“REITERATING THE STANDARD GOVERNMENT LINE THAT THE MASS EXODUS OF MUSLIMS WAS VOLUNTARY, THAT NO FORCE WAS USED ("NOT A SHOT WAS FIRED"), THAT EVERY EFFORT WAS MADE TO DISSUADE PEOPLE FROM LEAVING BUT THAT THEY WERE INCITED TO FLEE BY BANDITS AND RELIGIOUS LEADERS. GUB OFFICIALS RENEWED THE OFFER TO TAKE BACK ALL THOSE WHO CAN PROVE THEY ARE LEGALLY ENTITLED TO LIVE IN BURMA.” (1 June 1978)


“LOCAL JOURNALISTS WHO MADE THE TRIP TOLD US THAT REPORTERS WERE GIVEN SURPRISING FREEDOM OF MOVEMENT CONSIDERING THE JUNKET WAS UNDER GOVERNMENT AUSPICES. THEY SAID INTERVIEWS WITH MUSLIMS FAILED TO SUPPORT ALLEGATIONS OF FORCEFUL EJECTION OF BENGALIS, BUT RATHER TENDED TO CONFIRM THAT THOSE WHO FLED DID SO OUT OF FEAR, NOT AS A RESULT OF MISTREATMENT.” (1 June 1978)


“AT DINNER ON JUNE 13, THE AMBASSADOR DISCUSSED BURMESE-BANGLADESHI ISSUES WITH THE BRITISH, AUSTRALIAN, WEST GERMAN AND MALAYSIAN AMBASSADORS. TO A MAN THE OTHER DIPLOMATS AGREED THAT ON THE BASIS OF THEIR INFORMATION THE BANGLADESH CHARGES APPEARED TO BE CONSIDERABLY EXAGGERATED AND INCONSISTENT. THEY ALSO NOTED THAT JOURNALISTS OTHER THAN THE ONE AMERICAN EMBOFFS MET WITH (RANGOON 2132) SAW NORMALLY FUNCTIONING MUSLIM VILLAGES IN THE ARAKAN WHICH WERE NOT BEING HARASSED BY GUB AUTHORITIES......WE REMAIN SKEPTICAL THAT THE GUB HAS EMBARKED ON A SYSTEMATIC CAMPAIGN TO DRIVE MUSLIMS OF CHITTAGONIAN ANCESTRY FROM THE ARAKAN, OR THAT THE REFUGEE-ALLEGED ATROCITIES HAVE OCCURRED.” (14 June 1978). 


Derek Tonkin writes: These 1978 officially released reports are consistent with UK diplomatic reports already released to UK National Archives. It is worthy of note that at the time (1978) the US authorities referred to the Muslim population of Arakan as “Arakan Muslims” or “Chittagonians”. The word “Rohingya” is to be found only in the names of Bangladesh-based organisations. By 1991 however the word “Rohingya” was being used in US cables from Rangoon.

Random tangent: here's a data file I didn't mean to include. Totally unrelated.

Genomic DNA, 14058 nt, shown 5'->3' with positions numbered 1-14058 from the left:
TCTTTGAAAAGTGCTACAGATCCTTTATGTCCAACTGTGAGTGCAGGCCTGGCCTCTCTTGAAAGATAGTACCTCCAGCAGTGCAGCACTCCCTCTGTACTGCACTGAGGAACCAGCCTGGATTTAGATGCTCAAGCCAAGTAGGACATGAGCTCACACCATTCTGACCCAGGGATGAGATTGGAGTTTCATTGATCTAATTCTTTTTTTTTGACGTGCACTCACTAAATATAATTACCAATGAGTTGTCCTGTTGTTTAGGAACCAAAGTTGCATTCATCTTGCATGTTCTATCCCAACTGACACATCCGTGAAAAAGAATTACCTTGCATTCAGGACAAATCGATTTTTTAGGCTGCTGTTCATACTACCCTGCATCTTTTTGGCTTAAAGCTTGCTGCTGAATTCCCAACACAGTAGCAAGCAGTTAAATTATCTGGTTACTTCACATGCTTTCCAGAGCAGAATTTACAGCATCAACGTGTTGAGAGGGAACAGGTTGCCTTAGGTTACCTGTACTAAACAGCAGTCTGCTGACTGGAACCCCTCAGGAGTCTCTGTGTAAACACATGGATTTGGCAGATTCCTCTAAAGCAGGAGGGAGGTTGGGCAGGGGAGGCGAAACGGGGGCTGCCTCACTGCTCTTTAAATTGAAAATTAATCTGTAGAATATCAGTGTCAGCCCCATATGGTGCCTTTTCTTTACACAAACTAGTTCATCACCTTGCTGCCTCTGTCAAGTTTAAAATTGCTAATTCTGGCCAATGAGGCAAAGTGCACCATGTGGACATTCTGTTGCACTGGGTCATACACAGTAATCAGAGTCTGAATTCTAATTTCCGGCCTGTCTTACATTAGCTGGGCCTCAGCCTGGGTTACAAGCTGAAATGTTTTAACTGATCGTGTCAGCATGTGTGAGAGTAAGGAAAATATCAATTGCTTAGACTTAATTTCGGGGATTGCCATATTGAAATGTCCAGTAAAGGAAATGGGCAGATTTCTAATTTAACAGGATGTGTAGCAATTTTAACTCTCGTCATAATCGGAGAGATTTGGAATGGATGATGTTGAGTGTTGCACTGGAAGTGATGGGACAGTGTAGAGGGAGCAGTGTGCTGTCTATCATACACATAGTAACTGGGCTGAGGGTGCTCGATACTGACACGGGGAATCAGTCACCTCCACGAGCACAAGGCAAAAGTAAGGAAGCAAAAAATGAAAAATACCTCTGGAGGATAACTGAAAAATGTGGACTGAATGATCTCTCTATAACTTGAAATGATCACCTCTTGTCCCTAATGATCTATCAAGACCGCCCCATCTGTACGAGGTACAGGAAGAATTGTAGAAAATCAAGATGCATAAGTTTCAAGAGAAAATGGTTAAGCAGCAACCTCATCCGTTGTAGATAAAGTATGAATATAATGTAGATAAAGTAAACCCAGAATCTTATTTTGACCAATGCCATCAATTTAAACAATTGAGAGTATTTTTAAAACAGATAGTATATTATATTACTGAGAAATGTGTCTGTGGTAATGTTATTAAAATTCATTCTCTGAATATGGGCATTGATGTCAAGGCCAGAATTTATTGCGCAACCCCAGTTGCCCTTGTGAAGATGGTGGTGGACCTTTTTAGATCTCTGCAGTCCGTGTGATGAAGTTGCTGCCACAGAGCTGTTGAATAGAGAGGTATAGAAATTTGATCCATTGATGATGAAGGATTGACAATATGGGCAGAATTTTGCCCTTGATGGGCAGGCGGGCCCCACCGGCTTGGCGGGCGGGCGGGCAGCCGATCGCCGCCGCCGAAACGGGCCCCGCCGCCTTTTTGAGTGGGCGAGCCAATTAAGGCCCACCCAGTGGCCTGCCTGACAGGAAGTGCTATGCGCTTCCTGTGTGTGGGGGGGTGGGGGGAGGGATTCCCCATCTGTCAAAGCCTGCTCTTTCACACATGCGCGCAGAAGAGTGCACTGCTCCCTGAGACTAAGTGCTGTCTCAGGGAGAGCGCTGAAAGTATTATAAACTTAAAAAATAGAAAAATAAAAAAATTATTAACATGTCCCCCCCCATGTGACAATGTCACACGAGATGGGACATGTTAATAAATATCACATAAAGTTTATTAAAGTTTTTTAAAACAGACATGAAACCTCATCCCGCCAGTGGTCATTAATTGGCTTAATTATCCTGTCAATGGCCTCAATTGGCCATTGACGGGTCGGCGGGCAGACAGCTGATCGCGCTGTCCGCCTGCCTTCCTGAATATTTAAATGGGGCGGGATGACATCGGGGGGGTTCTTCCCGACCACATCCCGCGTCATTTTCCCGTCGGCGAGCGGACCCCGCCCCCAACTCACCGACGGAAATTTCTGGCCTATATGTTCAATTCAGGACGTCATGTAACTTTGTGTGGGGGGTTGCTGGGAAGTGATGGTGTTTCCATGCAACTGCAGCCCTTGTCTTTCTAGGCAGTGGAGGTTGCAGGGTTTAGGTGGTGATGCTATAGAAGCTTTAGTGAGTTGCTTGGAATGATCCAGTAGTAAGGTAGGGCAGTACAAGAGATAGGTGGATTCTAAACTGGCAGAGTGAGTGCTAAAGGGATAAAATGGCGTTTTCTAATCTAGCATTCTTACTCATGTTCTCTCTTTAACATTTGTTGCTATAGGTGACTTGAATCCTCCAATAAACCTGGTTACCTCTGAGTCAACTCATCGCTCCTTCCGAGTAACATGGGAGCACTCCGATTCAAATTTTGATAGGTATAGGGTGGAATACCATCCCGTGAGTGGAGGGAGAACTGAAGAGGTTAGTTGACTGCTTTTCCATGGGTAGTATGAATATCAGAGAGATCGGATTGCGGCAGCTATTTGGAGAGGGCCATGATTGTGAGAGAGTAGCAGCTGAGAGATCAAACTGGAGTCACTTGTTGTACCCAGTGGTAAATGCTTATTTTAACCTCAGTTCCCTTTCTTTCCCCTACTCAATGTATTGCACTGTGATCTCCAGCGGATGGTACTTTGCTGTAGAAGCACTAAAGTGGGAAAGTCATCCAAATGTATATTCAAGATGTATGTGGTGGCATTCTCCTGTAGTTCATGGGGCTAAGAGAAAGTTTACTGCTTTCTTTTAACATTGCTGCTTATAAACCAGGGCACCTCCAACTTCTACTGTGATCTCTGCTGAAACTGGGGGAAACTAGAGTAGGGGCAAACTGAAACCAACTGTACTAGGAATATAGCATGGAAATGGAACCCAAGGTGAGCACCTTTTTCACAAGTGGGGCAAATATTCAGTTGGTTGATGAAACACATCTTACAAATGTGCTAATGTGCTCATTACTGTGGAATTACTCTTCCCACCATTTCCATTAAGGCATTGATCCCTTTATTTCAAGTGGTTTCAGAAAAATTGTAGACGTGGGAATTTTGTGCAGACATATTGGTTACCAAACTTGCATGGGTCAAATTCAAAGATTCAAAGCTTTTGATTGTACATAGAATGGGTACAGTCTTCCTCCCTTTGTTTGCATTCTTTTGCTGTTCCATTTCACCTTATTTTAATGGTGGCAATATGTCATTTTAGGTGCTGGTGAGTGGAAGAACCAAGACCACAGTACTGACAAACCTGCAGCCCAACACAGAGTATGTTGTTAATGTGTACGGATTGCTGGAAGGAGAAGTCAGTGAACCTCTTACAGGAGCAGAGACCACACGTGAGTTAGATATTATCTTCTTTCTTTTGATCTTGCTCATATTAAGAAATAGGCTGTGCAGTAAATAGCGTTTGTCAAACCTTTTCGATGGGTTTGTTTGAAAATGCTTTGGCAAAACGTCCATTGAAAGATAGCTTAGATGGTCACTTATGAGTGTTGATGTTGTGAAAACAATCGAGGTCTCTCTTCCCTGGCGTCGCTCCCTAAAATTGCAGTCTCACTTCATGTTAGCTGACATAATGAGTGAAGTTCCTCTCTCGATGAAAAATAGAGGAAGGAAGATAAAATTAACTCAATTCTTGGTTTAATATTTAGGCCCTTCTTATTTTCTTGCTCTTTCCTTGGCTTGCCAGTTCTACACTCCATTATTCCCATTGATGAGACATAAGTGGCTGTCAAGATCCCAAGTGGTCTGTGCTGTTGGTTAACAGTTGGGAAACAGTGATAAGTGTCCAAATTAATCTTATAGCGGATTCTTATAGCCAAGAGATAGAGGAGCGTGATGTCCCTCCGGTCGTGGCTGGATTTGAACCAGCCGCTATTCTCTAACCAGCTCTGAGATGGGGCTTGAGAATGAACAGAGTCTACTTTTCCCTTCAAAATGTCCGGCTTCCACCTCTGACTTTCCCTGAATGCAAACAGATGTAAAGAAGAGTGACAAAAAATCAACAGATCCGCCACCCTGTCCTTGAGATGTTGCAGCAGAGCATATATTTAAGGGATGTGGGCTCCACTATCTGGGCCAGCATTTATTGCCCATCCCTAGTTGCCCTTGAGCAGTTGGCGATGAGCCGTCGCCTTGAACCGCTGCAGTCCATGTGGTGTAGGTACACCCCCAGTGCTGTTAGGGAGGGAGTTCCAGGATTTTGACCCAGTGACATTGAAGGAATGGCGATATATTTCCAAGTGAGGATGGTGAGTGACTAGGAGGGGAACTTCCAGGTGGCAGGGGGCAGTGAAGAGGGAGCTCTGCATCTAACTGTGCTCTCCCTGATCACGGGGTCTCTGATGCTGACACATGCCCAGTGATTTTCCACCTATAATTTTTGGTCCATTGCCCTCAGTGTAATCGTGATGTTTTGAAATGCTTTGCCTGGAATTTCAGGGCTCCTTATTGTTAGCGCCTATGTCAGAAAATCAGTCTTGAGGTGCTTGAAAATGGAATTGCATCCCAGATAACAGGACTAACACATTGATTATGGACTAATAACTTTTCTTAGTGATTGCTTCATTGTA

The attached article from AsiaWeek, a subsidiary of Time Inc., dated 14 July 1978 highlights the problem which has arisen because "the proportion of 'Chittagong Muslims' has been steadily rising; these are people who moved into Burma from the Chittagong area of Bangladesh. They have settled down as farmers and fishermen, but many are active in the smuggling trade. They apparently have access to relief goods supplied to Bangladesh, such as clothing and medicine. They also bring bicycle accessories, Horlicks, Ovaltine, biscuits and talcum powder through the well-trodden jungle paths into Maungdaw. In the village of Phone Nye Leik, all the people I saw were Chittagong Muslims. Burma looks upon these people as illegal immigrants...." 


 

Exodus of Muslim Refugees to Bangladesh 1991-1992

 

1.  Report of clashes on Burma/Bangladesh border: British Embassy Rangoon 27 December 1991

2.  Rohingya Solidarity Organisation and Arakan Rohingya Islamic Front: MODUK 10 January 1992

3.  Rohingya refugees in Bangladesh: British High Commission Dhaka 6 February 1992

4. Visit to Rohingya refugee camps in Cox’s Bazaar: British High Commission Dhaka 21 March 1992

5. Blatter UNHCR director briefs diplomatic missions: British Embassy Rangoon 17 September 1993

6. The Repatriation of Rohingya Refugees following the exoduses of 1978 and 1991: CR Abrar 1995

7. Unpacking the presumed statelessness of Rohingyas - Nyi Nyi Kyaw 2017